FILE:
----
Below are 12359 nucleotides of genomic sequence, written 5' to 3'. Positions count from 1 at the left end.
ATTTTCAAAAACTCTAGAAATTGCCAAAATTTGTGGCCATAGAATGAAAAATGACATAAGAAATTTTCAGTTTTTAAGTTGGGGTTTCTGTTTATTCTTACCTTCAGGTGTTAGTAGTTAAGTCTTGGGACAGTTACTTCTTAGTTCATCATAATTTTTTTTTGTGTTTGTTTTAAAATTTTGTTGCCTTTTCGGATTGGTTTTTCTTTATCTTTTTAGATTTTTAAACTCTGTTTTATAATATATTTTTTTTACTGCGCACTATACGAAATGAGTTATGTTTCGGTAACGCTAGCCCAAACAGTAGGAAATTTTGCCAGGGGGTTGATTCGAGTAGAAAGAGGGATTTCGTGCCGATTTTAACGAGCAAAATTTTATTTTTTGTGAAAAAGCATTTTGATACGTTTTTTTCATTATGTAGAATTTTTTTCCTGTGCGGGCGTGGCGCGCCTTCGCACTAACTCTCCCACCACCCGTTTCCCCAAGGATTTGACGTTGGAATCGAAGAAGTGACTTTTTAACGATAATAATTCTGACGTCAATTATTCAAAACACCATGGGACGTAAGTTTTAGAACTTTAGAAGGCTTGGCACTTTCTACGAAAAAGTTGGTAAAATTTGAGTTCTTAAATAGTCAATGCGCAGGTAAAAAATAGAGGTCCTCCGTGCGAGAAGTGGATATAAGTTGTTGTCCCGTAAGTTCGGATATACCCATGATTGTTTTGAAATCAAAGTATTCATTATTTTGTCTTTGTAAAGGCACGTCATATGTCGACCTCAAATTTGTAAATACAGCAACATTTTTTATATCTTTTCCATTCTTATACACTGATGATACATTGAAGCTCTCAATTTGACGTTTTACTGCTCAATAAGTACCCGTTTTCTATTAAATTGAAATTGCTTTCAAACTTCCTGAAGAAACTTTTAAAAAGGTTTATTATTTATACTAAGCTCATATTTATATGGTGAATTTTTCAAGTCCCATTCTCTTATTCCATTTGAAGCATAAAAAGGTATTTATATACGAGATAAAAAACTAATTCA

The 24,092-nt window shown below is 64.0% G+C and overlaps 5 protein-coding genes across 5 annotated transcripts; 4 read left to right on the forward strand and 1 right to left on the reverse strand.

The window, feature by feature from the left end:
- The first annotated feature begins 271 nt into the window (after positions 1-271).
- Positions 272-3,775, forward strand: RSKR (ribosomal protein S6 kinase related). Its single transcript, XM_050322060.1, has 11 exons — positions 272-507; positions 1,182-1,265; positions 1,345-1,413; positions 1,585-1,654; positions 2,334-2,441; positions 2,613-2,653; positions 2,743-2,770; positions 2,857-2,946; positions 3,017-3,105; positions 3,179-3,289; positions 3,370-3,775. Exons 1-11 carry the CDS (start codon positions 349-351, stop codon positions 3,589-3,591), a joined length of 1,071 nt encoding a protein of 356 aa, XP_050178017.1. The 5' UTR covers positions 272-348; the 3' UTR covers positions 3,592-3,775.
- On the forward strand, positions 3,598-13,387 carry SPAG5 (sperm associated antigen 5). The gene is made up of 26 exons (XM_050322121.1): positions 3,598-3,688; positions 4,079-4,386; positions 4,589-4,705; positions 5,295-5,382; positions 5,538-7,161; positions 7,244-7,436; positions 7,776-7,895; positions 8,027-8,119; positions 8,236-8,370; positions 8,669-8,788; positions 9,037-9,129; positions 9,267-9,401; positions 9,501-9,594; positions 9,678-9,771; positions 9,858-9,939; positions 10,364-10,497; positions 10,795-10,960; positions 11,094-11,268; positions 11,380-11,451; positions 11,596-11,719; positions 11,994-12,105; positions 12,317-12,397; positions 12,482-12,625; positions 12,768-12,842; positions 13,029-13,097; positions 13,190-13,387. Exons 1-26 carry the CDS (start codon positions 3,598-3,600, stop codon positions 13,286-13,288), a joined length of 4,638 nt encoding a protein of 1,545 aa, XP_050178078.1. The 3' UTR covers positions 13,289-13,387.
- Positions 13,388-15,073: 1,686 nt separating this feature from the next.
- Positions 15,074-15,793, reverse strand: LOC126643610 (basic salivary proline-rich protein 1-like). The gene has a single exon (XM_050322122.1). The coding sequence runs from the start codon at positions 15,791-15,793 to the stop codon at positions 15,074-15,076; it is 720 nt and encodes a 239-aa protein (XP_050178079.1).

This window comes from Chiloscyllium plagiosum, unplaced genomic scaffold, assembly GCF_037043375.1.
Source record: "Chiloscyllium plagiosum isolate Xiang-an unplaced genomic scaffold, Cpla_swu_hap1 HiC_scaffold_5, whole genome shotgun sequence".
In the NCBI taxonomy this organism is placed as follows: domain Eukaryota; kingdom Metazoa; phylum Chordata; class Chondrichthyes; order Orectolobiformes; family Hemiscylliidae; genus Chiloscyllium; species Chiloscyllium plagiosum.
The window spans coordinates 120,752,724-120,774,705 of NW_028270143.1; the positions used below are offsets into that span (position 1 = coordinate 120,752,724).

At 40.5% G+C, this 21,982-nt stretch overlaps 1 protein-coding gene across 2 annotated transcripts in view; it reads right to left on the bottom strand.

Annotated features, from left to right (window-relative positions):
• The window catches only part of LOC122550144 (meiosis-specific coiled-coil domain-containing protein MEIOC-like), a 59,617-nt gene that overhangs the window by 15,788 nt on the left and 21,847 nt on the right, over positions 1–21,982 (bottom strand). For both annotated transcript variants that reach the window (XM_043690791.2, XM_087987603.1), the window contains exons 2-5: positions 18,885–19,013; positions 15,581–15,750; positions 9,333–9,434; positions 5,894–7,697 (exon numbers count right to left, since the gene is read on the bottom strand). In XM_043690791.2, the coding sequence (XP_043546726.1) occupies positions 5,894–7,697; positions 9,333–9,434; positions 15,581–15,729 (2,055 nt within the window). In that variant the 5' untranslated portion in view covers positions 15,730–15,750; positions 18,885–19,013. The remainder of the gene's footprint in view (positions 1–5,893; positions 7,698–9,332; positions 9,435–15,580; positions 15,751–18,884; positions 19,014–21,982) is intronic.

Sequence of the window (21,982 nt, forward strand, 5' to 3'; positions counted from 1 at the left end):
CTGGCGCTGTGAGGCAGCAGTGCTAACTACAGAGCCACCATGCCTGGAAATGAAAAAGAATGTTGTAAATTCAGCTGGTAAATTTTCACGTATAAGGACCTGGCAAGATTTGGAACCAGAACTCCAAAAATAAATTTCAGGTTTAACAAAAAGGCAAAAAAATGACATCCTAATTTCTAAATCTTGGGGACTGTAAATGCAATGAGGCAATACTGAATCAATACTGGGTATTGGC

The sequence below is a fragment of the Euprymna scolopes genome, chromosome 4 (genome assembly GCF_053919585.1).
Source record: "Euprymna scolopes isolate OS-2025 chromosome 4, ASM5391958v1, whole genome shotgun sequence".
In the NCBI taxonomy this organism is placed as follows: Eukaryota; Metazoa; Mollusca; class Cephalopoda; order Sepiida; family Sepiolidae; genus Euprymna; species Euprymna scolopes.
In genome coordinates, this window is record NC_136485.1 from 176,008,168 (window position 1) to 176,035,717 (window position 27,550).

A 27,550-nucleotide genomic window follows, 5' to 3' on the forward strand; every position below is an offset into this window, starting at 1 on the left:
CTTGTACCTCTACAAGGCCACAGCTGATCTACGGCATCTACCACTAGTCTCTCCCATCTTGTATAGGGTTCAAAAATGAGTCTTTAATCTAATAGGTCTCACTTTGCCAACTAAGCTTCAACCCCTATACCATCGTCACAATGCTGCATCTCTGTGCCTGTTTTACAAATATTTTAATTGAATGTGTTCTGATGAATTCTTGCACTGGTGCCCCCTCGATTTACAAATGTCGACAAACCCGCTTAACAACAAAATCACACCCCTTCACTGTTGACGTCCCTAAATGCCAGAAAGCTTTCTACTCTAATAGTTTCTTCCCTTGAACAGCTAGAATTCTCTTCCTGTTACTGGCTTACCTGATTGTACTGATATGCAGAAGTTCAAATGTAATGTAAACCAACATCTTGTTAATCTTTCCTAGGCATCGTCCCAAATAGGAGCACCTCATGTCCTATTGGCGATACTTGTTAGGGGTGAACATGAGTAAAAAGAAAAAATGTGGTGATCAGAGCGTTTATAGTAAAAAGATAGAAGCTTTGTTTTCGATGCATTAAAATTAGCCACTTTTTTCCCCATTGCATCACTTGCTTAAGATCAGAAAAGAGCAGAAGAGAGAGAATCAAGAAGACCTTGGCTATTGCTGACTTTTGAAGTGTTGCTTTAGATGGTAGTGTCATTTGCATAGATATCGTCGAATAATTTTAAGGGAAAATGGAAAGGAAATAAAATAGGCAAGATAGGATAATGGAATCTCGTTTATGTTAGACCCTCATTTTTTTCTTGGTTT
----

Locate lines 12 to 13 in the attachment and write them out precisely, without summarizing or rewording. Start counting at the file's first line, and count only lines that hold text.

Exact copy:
In the NCBI taxonomy this organism is placed as follows: domain Eukaryota; kingdom Metazoa; phylum Chordata; class Chondrichthyes; order Orectolobiformes; family Hemiscylliidae; genus Chiloscyllium; species Chiloscyllium plagiosum.
The window spans coordinates 120,752,724-120,774,705 of NW_028270143.1; the positions used below are offsets into that span (position 1 = coordinate 120,752,724).